LANES LAIRE Resurrecting Black

Guitarist and composer Lanes Laire has been working on what has become his debut album Resurrection Of Black for many, many years. In a brand new interview for Rocking Charts, Laire is telling about this adventurous journey and how Resurrection Of Black took its final shape. He also looks forward to future and tells about his plans.

Describe the meaning behind the title Resurrection Of Black.

The beginnings of Resurrection Of Black actually started when I was still in high school. Most of the songs were written around that time. I performed them in various bands but eventually they got shelved as I pursued other musical ventures. However, what goes around comes around and I decided to return to my musical roots and bring these songs back, hence “resurrecting” them. “Black” basically refers to the subject matter of the album. The subject matter is bit on the darker side.

What evolution as a guitarist and composer does this album represent for you?

In a sense, I think Resurrection Of Black represents the birth of my core musical style. I’ve gone through several phases of writing and playing different genres of music. Maybe it wasn’t until now that I realized what I did back in the day is what I should have been doing all along. Yes, the experience was worth the musical journey but the road has taken me back to my musical roots. That’s where I feel most comfortable. However, I’m glad that I was now able to apply all that experience to this album. I think the songs have never sounded better and I was finally able to record them exactly how I heard them in my head.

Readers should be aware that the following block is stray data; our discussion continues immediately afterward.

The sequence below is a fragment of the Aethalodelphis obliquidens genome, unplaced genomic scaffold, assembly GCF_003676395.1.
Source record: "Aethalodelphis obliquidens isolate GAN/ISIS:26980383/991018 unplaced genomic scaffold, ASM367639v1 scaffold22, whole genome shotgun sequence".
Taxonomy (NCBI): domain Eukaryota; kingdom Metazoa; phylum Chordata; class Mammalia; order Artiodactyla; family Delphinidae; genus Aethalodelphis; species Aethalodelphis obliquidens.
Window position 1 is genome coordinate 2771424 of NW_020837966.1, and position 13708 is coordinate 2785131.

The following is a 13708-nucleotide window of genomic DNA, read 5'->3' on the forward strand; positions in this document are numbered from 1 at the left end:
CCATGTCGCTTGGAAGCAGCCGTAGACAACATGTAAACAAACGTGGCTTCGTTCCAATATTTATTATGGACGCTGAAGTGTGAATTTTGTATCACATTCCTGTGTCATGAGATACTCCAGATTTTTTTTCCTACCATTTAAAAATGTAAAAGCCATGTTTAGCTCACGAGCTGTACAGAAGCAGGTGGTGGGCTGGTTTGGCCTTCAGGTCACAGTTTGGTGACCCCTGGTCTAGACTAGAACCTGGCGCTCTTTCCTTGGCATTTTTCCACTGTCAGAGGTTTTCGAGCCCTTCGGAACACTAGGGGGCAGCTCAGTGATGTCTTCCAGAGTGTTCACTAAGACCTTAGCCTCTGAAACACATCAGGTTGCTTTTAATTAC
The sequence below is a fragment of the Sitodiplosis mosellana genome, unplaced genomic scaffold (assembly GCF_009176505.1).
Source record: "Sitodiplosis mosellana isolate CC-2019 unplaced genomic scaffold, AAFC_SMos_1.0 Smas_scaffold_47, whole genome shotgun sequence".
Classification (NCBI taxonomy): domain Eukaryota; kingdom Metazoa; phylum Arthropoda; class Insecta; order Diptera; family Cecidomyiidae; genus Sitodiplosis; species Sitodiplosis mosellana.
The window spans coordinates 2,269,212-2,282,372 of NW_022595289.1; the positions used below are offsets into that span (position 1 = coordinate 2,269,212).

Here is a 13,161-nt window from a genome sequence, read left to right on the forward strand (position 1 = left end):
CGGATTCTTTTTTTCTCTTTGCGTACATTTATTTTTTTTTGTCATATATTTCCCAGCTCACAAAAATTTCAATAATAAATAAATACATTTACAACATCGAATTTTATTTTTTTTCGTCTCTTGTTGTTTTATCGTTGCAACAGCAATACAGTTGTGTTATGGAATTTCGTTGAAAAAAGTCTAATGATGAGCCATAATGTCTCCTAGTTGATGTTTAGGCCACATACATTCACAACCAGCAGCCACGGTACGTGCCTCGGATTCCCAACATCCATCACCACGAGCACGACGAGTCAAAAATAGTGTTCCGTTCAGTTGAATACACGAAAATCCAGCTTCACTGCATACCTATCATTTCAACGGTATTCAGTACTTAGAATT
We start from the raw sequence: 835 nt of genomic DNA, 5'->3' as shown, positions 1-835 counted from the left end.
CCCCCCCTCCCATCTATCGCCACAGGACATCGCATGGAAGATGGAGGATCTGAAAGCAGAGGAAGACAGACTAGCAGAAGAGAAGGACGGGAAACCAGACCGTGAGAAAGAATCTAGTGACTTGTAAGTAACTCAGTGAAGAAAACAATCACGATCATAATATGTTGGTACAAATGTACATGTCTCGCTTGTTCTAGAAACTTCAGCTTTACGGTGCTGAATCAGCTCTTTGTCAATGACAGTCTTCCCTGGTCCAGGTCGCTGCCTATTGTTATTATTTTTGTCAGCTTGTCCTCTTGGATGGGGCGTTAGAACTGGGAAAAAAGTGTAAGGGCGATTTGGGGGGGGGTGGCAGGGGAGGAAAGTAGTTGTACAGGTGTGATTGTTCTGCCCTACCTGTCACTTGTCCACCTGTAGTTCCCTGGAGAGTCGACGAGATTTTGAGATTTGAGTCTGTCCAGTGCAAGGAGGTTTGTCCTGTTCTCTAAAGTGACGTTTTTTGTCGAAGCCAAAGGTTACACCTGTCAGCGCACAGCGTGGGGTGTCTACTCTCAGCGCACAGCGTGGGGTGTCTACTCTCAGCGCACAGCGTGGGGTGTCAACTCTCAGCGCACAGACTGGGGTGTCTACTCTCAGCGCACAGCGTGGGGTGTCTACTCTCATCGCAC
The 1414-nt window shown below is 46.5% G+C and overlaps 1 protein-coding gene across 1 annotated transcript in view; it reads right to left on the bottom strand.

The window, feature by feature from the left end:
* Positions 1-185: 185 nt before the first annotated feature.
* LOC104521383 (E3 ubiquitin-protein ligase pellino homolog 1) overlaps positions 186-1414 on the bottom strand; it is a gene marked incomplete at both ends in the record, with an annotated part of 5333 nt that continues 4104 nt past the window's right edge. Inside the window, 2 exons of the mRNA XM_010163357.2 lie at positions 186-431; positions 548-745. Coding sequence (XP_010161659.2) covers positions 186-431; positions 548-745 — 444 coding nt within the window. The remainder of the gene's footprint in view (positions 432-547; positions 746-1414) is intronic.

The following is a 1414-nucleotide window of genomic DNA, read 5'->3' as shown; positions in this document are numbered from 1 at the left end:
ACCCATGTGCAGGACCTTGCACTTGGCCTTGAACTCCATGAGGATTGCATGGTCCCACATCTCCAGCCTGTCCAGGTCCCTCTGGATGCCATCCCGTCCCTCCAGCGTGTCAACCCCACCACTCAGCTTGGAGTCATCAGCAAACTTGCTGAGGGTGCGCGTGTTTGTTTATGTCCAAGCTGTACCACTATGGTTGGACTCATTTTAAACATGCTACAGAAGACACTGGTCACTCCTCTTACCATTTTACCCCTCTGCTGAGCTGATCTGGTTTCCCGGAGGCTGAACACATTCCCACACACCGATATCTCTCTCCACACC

Resurrection of Black

What made the Bissonette brothers ideal collaborators for Resurrection Of Black?

The Bissonette boys rock! Both are world-class musicians. Plus, the added bonus was getting both brothers together for the sessions. You can’t beat having two guys who have been playing together since they were kids, right? They know each other inside and out and it comes across in their performances.

Gregg Bissonette is a great drummer because he’s a smart drummer. He understands and absorbs what you are going for musically. Most importantly, he is dead on solid. Even on the slow songs, he locks them in exactly the way I wanted them to be played. The same goes for bassist Matt Bissonette. He’s a solid pro who not only gives you what you want, but cares about every aspect of his performance. If he’s not satisfied, even if I think it was great, he will do it again because he knows he can do it better. Their work ethic is top notch and both Gregg and Matt are really cool guys who are a joy to work with. It’s not only about being technical. They brought that emotional intangible to the music. They were the right choice for the album.

Tell me about your approach as a bandleader. How do you direct musicians in order to get the best work out of them?